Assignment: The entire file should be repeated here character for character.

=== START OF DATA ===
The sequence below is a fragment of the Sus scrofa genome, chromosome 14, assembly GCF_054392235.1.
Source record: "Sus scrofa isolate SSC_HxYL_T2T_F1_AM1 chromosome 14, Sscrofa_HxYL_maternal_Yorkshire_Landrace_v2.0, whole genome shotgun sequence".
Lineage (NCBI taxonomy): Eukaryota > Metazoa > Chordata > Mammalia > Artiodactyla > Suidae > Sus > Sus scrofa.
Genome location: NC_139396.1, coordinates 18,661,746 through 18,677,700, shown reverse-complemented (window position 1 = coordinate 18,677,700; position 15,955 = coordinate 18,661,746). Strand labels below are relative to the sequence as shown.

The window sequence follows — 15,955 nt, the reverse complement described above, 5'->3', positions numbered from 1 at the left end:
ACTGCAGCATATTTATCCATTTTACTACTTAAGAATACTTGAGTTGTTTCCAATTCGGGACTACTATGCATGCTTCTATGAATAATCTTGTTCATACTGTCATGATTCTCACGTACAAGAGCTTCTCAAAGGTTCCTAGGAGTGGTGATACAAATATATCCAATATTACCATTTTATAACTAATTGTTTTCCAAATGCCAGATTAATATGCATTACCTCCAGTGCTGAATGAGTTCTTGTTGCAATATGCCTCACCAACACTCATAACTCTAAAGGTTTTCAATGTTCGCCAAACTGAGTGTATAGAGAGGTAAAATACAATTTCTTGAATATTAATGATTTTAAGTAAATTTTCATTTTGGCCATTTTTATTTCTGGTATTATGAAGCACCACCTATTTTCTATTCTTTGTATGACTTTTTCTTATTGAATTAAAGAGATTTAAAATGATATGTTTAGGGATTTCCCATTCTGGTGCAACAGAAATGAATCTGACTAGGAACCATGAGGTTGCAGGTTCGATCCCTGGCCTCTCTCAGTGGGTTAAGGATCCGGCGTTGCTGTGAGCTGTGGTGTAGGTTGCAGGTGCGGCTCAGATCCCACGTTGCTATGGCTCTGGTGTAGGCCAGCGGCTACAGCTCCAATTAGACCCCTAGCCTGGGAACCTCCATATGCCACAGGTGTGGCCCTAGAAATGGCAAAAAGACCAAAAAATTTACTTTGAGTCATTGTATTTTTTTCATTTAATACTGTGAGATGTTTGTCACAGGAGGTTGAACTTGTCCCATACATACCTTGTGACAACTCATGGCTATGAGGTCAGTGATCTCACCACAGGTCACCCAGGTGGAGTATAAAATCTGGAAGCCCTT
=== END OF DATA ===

The sequence below is a fragment of the Sus scrofa genome, chromosome 14, assembly GCF_054392235.1.
Source record: "Sus scrofa isolate SSC_HxYL_T2T_F1_AM1 chromosome 14, Sscrofa_HxYL_maternal_Yorkshire_Landrace_v2.0, whole genome shotgun sequence".
Lineage (NCBI taxonomy): Eukaryota > Metazoa > Chordata > Mammalia > Artiodactyla > Suidae > Sus > Sus scrofa.
Genome location: NC_139396.1, coordinates 18,661,746 through 18,677,700, shown reverse-complemented (window position 1 = coordinate 18,677,700; position 15,955 = coordinate 18,661,746). Strand labels below are relative to the sequence as shown.

The window sequence follows — 15,955 nt, the reverse complement described above, 5'->3', positions numbered from 1 at the left end:
ACTGCAGCATATTTATCCATTTTACTACTTAAGAATACTTGAGTTGTTTCCAATTCGGGACTACTATGCATGCTTCTATGAATAATCTTGTTCATACTGTCATGATTCTCACGTACAAGAGCTTCTCAAAGGTTCCTAGGAGTGGTGATACAAATATATCCAATATTACCATTTTATAACTAATTGTTTTCCAAATGCCAGATTAATATGCATTACCTCCAGTGCTGAATGAGTTCTTGTTGCAATATGCCTCACCAACACTCATAACTCTAAAGGTTTTCAATGTTCGCCAAACTGAGTGTATAGAGAGGTAAAATACAATTTCTTGAATATTAATGATTTTAAGTAAATTTTCATTTTGGCCATTTTTATTTCTGGTATTATGAAGCACCACCTATTTTCTATTCTTTGTATGACTTTTTCTTATTGAATTAAAGAGATTTAAAATGATATGTTTAGGGATTTCCCATTCTGGTGCAACAGAAATGAATCTGACTAGGAACCATGAGGTTGCAGGTTCGATCCCTGGCCTCTCTCAGTGGGTTAAGGATCCGGCGTTGCTGTGAGCTGTGGTGTAGGTTGCAGGTGCGGCTCAGATCCCACGTTGCTATGGCTCTGGTGTAGGCCAGCGGCTACAGCTCCAATTAGACCCCTAGCCTGGGAACCTCCATATGCCACAGGTGTGGCCCTAGAAATGGCAAAAAGACCAAAAAATTTACTTTGAGTCATTGTATTTTTTTCATTTAATACTGTGAGATGTTTGTCACAGGAGGTTGAACTTGTCCCATACATACCTTGTGACAACTCATGGCTATGAGGTCAGTGATCTCACCACAGGTCACCCAGGTGGAGTATAAAATCTGGAAGCCCTT